Why Curiosity is Good for Business

  1. Hire for curiosity. Seek out people who are naturally curious by asking interview questions that provide some feedback. There are curiosity assessments to help determine if people explore things they don’t know, read widely, and are excited about learning.
  2. Model inquisitiveness. Leaders need to model being curious. Ask questions and deeply listen to the responses. Most leaders would rather talk and take action than to ask questions and listen. It is OK for leaders to admit they don’t know all of the answers. This allows room for intuition, creativity, and curiosity.
  3. Emphasize learning goals. While leaders need to focus on results, integrating learning goals (developing competencies or skills) demonstrates a learning or growth mindset and reflects lifelong learning.
  4. Let employees explore and broaden their interests. Allocate time and resources for employees to explore their interests. One senior leader I interviewed for my book Leading with Wisdom, shared how their organization gave employees a personal development fund to use in ways that would enrich their lives. People used it for yoga classes, graduate courses, a spa day, and the list went on. The idea was to empower people to use the funds to explore their interests. The results were positive and contributed to the company being awarded a Spirit at Work recognition.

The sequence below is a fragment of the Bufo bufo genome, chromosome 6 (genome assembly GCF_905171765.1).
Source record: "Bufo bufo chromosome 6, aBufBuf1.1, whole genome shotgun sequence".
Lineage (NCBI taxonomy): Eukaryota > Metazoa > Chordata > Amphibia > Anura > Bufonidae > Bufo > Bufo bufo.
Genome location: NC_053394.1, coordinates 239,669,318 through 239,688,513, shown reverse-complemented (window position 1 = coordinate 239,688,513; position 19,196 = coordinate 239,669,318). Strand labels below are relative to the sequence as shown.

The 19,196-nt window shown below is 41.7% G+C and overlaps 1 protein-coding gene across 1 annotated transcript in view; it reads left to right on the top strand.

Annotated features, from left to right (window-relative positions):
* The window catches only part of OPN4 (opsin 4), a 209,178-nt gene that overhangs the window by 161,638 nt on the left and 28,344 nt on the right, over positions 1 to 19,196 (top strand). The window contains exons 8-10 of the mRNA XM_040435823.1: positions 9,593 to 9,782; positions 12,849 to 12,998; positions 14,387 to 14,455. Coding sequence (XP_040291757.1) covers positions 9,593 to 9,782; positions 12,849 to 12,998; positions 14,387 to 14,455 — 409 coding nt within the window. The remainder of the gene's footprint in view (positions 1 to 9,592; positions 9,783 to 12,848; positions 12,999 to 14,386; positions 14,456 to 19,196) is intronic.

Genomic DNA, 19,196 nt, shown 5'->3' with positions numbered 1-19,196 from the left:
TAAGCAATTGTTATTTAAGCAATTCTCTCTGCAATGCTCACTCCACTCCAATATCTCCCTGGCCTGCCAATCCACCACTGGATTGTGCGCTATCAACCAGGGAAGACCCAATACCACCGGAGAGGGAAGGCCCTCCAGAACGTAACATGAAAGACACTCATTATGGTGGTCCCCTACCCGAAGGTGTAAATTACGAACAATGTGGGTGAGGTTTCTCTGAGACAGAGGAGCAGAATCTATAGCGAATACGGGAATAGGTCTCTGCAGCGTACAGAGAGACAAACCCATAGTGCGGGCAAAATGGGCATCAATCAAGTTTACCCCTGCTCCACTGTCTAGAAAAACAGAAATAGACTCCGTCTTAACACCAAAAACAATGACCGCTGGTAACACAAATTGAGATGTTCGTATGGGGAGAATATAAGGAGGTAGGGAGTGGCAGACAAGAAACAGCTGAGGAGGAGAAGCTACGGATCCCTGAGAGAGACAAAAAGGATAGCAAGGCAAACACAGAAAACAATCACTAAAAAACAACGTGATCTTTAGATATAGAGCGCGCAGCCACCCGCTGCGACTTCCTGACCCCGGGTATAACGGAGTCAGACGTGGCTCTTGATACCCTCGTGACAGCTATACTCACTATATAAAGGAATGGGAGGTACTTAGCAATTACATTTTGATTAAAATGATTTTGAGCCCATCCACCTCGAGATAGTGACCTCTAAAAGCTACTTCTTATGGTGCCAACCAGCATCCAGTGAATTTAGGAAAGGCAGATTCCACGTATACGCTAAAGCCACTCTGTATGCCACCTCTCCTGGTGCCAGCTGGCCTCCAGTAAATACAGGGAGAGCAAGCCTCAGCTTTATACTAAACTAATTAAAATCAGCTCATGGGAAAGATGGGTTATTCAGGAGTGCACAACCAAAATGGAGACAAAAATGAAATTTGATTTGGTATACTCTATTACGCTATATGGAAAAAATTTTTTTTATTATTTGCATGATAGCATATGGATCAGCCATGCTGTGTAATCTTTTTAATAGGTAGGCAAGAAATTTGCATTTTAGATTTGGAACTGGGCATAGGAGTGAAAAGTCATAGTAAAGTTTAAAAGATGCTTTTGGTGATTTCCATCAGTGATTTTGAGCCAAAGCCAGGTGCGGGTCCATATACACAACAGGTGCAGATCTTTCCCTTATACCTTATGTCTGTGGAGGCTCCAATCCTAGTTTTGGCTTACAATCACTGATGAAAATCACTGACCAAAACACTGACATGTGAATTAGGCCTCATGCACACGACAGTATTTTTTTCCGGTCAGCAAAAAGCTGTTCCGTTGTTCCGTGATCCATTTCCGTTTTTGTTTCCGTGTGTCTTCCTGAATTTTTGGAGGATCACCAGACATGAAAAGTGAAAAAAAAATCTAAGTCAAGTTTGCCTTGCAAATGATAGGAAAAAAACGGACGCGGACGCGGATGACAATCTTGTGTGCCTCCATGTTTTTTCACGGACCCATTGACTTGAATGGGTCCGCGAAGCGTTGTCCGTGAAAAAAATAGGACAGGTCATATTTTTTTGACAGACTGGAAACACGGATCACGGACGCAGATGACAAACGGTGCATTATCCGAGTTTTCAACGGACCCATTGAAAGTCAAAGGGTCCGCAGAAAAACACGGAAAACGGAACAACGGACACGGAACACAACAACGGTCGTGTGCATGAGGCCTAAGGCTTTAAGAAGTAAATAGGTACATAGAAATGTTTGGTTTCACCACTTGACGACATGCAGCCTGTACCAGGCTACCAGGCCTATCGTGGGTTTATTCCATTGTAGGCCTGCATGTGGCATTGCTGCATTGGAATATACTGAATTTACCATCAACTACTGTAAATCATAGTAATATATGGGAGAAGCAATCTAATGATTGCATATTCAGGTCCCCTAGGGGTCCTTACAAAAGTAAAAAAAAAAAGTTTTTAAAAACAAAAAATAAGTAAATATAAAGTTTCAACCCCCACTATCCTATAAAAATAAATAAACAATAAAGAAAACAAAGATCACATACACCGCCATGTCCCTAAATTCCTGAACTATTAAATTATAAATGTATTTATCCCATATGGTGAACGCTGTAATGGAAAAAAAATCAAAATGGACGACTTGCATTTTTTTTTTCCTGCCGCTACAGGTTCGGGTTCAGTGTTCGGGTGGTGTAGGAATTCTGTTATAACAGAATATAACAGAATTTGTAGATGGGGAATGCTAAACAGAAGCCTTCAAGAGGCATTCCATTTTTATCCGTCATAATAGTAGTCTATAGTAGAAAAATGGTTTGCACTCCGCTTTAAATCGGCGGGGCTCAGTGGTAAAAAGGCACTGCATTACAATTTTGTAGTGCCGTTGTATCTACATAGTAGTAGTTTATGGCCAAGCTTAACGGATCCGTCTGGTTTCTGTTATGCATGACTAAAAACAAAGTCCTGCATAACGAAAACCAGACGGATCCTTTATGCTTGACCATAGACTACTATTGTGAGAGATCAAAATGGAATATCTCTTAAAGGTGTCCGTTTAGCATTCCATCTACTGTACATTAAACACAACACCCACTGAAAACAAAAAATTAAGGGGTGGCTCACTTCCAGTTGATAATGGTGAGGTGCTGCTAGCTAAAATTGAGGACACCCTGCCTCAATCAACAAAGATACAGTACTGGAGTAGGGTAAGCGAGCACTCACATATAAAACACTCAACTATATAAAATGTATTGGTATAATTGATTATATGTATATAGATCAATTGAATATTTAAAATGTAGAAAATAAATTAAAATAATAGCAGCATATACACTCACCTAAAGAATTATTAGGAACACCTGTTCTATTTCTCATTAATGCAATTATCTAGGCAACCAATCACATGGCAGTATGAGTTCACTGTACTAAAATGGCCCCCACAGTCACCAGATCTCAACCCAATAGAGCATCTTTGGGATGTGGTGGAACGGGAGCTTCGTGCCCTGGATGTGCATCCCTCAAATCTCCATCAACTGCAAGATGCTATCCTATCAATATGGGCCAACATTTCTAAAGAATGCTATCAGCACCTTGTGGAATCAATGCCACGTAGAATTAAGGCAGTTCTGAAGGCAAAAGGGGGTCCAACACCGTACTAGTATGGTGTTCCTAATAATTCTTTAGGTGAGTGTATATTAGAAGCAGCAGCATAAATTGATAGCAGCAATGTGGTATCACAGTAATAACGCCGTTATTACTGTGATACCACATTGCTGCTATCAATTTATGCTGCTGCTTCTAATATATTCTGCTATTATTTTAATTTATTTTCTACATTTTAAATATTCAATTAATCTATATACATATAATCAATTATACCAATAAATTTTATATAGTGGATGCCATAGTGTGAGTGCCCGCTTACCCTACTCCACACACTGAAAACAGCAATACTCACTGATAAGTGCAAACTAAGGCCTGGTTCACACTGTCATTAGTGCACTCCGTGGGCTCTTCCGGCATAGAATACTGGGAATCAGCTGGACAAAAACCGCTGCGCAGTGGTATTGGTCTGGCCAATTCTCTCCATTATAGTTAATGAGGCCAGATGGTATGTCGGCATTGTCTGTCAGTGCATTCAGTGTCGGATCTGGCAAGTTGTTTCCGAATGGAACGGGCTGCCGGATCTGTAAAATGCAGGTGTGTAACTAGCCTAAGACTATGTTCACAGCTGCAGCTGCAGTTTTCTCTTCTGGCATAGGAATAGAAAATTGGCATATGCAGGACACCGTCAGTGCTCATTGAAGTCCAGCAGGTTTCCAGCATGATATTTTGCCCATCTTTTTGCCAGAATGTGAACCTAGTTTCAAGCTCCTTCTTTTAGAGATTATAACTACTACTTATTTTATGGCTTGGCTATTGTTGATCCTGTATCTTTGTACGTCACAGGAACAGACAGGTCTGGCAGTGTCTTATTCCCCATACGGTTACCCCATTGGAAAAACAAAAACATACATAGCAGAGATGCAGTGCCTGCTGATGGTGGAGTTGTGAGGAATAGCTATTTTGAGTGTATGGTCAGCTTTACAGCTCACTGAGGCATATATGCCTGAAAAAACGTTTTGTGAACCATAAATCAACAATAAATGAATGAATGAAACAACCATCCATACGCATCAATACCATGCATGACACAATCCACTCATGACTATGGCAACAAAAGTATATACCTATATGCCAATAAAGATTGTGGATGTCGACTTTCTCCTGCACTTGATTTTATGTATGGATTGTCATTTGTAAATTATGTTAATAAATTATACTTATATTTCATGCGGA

5. Have “Why?” “What if?” and “How might we?” days. Children naturally ask questions and Why is one of their favorites. Simon Sinek reminds us to continue to ask Why. In fact, I say answering why over and over is critical. Assume these questions: Why are we doing this? Why is this important? Use creativity to plan these days and how to encourage employees to ask questions. Use the onion test. It is said to ask why five times in order to get to the root of a problem — similar to peeling back the layers of an onion.

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Dr. Jann is a seeker and learner who leaves a Breadcrumb Legacy. She does this as an author, consultant, speaker, and faculty member. www.JannFreed.com

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Jann Freed, PhD

Jann Freed, PhD

Dr. Jann is a seeker and learner who leaves a Breadcrumb Legacy. She does this as an author, consultant, speaker, and faculty member. www.JannFreed.com

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